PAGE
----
Gov. David A. Paterson’s justified complaint that no women even were recommended to him as he seeks to fill a vacancy on the Court of Appeals. In light of President Obama’s U.S. Supreme Court nomination Tuesday, the state deficiency is even more glaring.

   In Another Voice, writers representing the Working Families Party and Citizen Action of New York stand up for Buffalo-area state Sens. Antoine Thompson and William Stachowski for supporting the new state budget.
- Area residents should thank Stachowski, Thompson
   First and foremost, they deserve thanks for passing the Fair Share Tax Reform... By raising the income tax rate on the wealthiest New Yorkers (families earning more than $300,000 per year), more than $4 billion will be raised. ... Progressive income taxes are much fairer than sales taxes and fees, which impact lower income families to a greater degree. Without this tax revenue, Western New Yorkers would be burdened with higher property taxes in order to support necessary health and education services.

   And, in the My View position, Clarence empty-nester Susan Wallden is pleasantly surprised by the substantial resume she has built up by running her family's home for the past 23 years.

-- George Pyle/The Buffalo News

Broken circuit. Power on?

    Leading the Opinion section of today's Buffalo News is our plea for the The New York State Department of Correctional Services and its main labor union to get on the same page as to Coolhandluke the department's staffing needs.
Failure to communicate 
   The interests of taxpayers and the safety of correctional officers sometimes differ. The two sides must  come to a better understanding.
   The correction workers union -- the New York State Correctional Officers & Police Benevolent Association -- is ready to pull out all the emotional stops on this fight. You can listen to their radio ad here and check out their TV spot here.
    A somewhat less incendiary list of facts about proposed changes in the prison business from the DOCS is here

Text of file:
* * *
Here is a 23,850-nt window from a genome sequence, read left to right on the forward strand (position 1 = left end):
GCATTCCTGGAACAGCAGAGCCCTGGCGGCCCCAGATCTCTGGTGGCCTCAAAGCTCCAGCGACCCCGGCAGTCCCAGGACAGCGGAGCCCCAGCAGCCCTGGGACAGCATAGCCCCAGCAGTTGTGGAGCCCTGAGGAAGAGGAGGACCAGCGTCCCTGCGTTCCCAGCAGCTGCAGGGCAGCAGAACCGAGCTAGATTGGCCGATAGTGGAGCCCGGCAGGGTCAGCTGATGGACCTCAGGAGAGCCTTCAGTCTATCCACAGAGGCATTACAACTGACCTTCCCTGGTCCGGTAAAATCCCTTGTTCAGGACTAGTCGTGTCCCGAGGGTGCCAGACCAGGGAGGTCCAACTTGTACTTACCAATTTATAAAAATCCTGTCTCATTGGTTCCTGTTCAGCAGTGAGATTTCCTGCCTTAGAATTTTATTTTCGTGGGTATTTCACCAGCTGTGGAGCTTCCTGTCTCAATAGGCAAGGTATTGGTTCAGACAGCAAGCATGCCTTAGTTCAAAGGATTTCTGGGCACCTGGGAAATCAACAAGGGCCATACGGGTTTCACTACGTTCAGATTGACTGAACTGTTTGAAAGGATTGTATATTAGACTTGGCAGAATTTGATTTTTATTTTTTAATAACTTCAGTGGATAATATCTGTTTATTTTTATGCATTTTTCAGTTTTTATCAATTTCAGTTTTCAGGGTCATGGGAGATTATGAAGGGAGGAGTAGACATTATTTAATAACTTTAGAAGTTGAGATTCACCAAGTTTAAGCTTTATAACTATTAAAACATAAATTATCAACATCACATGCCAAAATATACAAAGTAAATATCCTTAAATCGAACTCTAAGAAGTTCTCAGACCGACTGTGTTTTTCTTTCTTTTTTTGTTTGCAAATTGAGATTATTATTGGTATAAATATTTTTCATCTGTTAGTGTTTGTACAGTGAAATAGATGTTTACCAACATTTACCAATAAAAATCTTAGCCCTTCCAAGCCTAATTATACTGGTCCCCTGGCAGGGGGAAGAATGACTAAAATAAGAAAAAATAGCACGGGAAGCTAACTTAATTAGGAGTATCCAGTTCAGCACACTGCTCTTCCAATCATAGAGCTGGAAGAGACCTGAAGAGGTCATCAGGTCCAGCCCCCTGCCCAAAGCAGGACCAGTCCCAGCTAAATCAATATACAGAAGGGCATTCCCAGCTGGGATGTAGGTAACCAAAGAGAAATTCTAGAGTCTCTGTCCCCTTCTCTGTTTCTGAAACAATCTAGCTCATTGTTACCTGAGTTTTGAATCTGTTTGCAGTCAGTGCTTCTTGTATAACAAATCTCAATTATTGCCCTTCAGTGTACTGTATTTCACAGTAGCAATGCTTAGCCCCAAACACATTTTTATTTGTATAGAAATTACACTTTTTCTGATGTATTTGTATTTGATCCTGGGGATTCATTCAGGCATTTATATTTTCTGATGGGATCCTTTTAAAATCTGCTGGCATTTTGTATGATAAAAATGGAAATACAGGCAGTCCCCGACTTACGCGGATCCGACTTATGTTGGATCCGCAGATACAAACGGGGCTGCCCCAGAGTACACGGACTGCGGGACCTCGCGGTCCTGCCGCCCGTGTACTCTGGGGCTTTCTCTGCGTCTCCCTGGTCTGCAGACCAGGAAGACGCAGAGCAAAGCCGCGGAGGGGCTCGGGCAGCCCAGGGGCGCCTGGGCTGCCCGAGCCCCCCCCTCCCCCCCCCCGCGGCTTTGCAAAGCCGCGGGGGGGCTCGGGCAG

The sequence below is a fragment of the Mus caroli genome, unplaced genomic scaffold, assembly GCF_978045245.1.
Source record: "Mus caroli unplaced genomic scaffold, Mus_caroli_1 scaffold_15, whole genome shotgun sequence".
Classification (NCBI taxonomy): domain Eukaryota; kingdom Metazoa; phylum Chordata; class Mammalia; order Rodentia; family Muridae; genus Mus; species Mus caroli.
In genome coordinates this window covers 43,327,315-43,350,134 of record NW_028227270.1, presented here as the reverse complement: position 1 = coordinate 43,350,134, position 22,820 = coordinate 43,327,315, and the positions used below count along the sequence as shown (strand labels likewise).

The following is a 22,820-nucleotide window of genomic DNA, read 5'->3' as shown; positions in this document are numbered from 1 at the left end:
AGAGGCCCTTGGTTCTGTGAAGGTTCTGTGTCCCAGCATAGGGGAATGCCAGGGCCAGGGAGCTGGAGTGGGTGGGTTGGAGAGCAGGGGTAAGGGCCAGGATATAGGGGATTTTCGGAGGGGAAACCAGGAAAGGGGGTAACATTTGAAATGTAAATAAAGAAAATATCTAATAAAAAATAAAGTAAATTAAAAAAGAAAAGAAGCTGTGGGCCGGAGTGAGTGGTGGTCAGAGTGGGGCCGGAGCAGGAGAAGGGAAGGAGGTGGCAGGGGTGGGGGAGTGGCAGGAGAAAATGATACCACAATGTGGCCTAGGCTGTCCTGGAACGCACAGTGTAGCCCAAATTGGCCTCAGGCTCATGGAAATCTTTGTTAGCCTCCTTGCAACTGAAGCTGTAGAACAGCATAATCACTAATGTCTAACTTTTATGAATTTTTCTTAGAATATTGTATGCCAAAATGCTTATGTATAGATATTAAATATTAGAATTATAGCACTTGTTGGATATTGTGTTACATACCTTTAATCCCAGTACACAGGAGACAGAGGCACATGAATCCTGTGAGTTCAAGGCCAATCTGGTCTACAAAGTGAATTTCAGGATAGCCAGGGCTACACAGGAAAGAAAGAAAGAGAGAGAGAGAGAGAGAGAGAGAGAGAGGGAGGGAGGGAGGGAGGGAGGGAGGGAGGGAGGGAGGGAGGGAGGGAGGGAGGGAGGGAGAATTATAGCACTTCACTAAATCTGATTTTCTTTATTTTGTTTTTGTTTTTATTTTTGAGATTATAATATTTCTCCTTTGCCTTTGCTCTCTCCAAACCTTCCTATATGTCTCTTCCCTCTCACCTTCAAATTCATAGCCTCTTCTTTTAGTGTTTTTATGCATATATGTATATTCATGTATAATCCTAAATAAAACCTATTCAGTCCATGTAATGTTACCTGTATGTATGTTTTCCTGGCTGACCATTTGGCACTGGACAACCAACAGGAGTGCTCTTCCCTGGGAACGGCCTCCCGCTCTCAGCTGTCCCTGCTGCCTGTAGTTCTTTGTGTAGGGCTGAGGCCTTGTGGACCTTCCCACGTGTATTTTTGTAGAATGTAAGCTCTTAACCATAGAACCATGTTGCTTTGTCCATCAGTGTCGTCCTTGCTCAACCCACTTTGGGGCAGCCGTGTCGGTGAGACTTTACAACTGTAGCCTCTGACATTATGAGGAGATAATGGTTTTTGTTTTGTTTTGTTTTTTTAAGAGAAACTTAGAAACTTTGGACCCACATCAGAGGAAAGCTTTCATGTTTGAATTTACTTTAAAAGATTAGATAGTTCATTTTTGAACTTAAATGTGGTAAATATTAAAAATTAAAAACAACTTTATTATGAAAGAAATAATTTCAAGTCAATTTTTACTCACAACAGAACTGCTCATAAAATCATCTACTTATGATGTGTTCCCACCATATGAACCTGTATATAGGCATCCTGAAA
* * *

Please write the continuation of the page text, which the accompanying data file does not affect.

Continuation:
We just don't want to get to this.  

   We also allow ourselves to hope that efforts by the state and the New York Power Authority to promote green power sources such as wind and solar will bring both sustainable, low-cost power and an estimated 50,000 jobs.
Green light 
   The meteorological mix here is right. With the Steel Winds project in Lackawanna, wind power off both lakes Erie and Ontario and the happy fact that Western New York receives an abundance of sunshine, this area could be a real player in the developing green economy. The governor’s announcement is welcome news.
   The governor's official announcement is here. Want to sell solar power to NYPA? Here's the first round of paperwork.

   Today's Another Voice soapbox belongs to Fred Bonn, president of the New York State Association of Convention and Visitors Bureaus, who laments the loss of Richard Geiger as head of the Buffalo Niagara Convention and Visitors Bureau.
Geiger’s likely departure will hurt tourism efforts
   Geiger has always demonstrated the value of taking the high road. When faced with difficult decisions, he consistently advocates taking the proper path, one that preserves and sustains the integrity of the organization and strengthens the community as a whole.
   It is this quality of character and ethical standard that, in time, we feel Buffalo will miss most.
   [Are we to infer, then, that whoever wants Geiger out isn't so concerned about integrity, character and ethics?]

   And, in today's My View, Williamsville writer Penny Zeplowitz offers a story of how the kindness of a true British gentleman turned a ruined evening into a treasured memory.

-- George Pyle/The Buffalo News  

Closing schools. Building helicopters.

   The lead editorial in today's Buffalo News Opinion section bashes the Buffalo Board of Education for failing to take the needed steps to reduce the excess capacity in the district's high schools. By doing so, they endanger millions in state aid needed to finish the crucial refurbishment of the district's many schools.
Flunking out
   Members of the Buffalo Board of Education seem to have forgotten they were elected to serve students and, in doing so, would have to make tough decisions up to and including closing schools so that the final phase of a $1 billion school reconstruction project could proceed. ...
   Buffalo has to go to the State Education Department with a plan to reduce high school space, which can only happen after the board has grown a backbone. School Board members were elected to do what’s in the best interest of students. So, do it.

   Also, we seek a middle ground between outright cancelation and full-speed-ahead options as regarding Vh-71 the new fleet of helicopters being outfitted to carry the president of the United States:
Spend the money 
   Just scrapping the VH-71 helicopter program would throw away between $3.6 billion and $3.8 billion. ...
   Skip the waste and the supercopters, and get the president an up-to- date, more mission-capable ride.

   Today's Another Voice column is another voice from the health care industry, this time Drew Altman of the Henry J. Kaiser Family Foundation.
Is industry’s action on reform for real?